Costs are traditionally awarded to compensate victorious
litigants for expenses incurred in prosecuting or defending a legal
claim. The rules governing costs awards in British Columbia
will be substantially amended as of July 1, 2016. These
amendments will affect costs for all cases settled or tried after
The amendments to the rules are an attempt by BC lawmakers to
provide increased clarity and consistency in costs awards.
Costs will be limited and fixed for specific items, certain costs
will be increased and some costs will be eliminated.
Amendments to the costs tariff (the "Tariff") include
the elimination of the "scale of costs" as a means to
assess costs. Rather than a scale of costs described as
"A," "B" or "C," the rules will
specify an assessment of costs based on the difficulty of the case,
now described as "less than ordinary difficulty,"
"ordinary difficulty" or "more than ordinary
Tariff items will be consolidated from 48 items to 13 items and
will no longer assign a number of units for certain items.
Rather, Tariff items will prescribe fixed dollar amounts claimable
by a party for that step in the litigation.
A party will no longer have discretion in claiming costs where a
Tariff item is expressed in terms of number of days of
attendance. For example, costs will be fixed at $1,000 for
attendance at case planning conferences and mediation for each
A party will have two or three costs options for some Tariff
items, including Tariff items 1 (correspondence), 3 (process for
giving or obtaining discovery), 9 (preparation for and attendance
at trial), and 12 (written argument at applications). The
discretion in entitlement is based on the difficulty of the case;
the more difficult the case, the higher the costs allowed.
There will also be substantial changes to the rules governing
costs for default judgment and applications. Costs awarded
for default judgment will be increased relative to the value of the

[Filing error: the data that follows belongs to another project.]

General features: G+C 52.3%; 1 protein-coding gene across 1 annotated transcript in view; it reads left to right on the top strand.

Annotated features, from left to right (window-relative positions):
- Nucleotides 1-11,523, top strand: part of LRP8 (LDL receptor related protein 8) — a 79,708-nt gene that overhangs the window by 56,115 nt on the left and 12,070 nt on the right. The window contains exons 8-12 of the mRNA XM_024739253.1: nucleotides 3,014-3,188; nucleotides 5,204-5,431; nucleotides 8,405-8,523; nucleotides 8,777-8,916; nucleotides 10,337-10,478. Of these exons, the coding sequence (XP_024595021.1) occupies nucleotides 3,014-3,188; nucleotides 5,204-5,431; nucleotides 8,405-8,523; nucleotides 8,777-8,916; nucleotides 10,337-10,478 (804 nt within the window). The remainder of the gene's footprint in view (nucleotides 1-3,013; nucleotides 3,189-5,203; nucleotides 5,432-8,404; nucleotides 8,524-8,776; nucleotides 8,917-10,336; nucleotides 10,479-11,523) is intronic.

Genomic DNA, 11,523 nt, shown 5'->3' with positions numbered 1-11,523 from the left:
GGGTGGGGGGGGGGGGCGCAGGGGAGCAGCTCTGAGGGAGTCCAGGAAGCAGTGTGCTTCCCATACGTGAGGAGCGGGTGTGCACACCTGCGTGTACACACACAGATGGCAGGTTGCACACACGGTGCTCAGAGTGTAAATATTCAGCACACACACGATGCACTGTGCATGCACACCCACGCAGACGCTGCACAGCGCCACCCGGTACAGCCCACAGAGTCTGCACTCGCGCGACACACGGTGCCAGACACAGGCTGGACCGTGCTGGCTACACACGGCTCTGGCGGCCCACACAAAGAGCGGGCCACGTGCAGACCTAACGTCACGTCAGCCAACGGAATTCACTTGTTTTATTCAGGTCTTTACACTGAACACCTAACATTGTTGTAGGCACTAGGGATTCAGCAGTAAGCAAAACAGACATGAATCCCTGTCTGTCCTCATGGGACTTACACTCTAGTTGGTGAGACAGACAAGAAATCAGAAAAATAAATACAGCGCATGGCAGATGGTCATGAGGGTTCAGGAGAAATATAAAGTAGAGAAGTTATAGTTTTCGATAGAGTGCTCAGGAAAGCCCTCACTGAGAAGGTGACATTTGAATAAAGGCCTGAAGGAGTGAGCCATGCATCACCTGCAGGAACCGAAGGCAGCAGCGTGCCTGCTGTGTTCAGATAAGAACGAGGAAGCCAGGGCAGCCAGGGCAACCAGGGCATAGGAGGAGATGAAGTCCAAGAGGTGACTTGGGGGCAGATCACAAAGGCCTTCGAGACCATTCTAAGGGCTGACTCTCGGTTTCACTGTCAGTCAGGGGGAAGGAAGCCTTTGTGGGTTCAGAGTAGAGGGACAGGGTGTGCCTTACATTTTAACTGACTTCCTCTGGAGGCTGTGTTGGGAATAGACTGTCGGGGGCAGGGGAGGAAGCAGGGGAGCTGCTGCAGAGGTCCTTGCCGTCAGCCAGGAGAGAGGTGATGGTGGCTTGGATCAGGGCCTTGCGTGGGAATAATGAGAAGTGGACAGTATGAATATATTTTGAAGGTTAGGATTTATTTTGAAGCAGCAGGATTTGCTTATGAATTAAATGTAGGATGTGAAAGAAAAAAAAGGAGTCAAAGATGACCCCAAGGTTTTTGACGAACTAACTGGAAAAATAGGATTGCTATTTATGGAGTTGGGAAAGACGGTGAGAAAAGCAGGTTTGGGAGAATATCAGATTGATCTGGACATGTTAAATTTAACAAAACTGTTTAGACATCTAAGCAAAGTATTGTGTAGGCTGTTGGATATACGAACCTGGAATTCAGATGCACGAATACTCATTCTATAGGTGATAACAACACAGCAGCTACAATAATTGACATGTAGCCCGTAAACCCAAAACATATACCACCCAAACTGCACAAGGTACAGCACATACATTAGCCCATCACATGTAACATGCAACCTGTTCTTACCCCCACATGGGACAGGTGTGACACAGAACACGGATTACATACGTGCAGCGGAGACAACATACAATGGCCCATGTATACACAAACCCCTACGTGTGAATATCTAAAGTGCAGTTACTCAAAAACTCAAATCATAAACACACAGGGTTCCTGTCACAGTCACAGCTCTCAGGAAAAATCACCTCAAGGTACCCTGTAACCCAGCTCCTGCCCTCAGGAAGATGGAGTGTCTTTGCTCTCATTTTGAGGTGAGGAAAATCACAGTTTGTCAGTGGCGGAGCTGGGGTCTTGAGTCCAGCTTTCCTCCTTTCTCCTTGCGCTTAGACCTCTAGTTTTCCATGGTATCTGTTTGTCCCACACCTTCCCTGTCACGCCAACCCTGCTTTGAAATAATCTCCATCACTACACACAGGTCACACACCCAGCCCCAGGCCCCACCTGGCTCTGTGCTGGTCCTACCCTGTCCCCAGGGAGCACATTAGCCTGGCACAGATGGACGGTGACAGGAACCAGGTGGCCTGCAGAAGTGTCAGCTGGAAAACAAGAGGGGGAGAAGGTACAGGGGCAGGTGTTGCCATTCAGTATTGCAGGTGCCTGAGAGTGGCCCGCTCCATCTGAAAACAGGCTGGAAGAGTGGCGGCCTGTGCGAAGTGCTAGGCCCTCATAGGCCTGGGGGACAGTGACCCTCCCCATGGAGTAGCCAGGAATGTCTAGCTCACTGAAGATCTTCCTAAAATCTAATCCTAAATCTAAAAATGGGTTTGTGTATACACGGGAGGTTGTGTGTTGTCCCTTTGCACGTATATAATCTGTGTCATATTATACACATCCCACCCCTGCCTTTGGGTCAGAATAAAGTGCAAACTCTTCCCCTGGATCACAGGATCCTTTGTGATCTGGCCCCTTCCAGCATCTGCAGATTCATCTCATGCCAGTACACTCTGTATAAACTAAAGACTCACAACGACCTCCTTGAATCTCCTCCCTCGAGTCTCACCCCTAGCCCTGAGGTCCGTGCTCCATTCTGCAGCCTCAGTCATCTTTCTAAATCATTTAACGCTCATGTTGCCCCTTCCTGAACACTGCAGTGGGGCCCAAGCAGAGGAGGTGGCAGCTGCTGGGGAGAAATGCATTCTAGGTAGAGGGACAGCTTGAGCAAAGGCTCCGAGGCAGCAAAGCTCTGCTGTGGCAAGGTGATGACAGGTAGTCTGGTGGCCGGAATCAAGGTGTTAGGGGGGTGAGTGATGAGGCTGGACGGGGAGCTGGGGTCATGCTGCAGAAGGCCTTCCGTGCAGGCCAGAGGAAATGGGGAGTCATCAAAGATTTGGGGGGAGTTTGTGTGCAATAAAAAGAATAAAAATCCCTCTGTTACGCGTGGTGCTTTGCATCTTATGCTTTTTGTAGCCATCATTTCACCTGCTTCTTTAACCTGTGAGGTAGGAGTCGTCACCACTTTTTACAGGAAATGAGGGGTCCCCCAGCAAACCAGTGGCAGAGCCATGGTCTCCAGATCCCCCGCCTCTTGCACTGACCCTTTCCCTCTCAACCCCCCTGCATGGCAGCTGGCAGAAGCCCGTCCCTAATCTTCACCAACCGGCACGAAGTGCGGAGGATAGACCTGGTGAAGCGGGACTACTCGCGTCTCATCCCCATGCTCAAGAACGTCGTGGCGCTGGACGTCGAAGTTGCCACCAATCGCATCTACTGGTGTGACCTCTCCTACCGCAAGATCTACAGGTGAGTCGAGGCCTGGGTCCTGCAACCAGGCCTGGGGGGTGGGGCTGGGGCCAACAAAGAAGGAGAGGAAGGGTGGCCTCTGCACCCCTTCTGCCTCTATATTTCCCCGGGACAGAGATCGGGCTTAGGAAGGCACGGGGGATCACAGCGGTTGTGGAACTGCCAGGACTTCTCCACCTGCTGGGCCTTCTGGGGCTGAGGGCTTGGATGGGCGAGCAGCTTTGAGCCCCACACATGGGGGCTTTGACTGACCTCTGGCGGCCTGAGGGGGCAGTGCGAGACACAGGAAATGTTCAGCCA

With respect to applications, the entitlement to costs will not
be assessed on a scale. Rather, for each half day of
attendance, the successful party will be automatically entitled to
a costs award of $1,000. If the application is unopposed, the
successful party will be automatically entitled to a costs award of
Tariff costs rarely cover the successful party's actual
costs. In the past, party and party costs have only partially
reimbursed a party for expenses incurred during litigation.
Lack of full indemnity for actual legal costs may have reflected
the court's attempt to strike a balance between the right to
compensation and encouraging access to the courts.
Through these amendments, by setting dollar amounts for the
Tariff items and increasing certain costs above the limits
currently allowed, a successful party may now recoup more of their
costs than before.
The implication for at-fault defendants, of course, is that
claims may now cost more to settle and hear through trial. To
the extent insurers can negotiate settlements inclusive of costs,
they should endeavour to do so to achieve some costs-savings.
The content of this article is intended to provide a general
guide to the subject matter. Specialist advice should be sought
about your specific circumstances.
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In Irwin v. Alberta Veterinary Medical Association, 2015 ABCA 396, the Alberta Court of Appeal found that the "ABVMA" failed to afford procedural fairness to a veterinarian undergoing an incapacity assessment.
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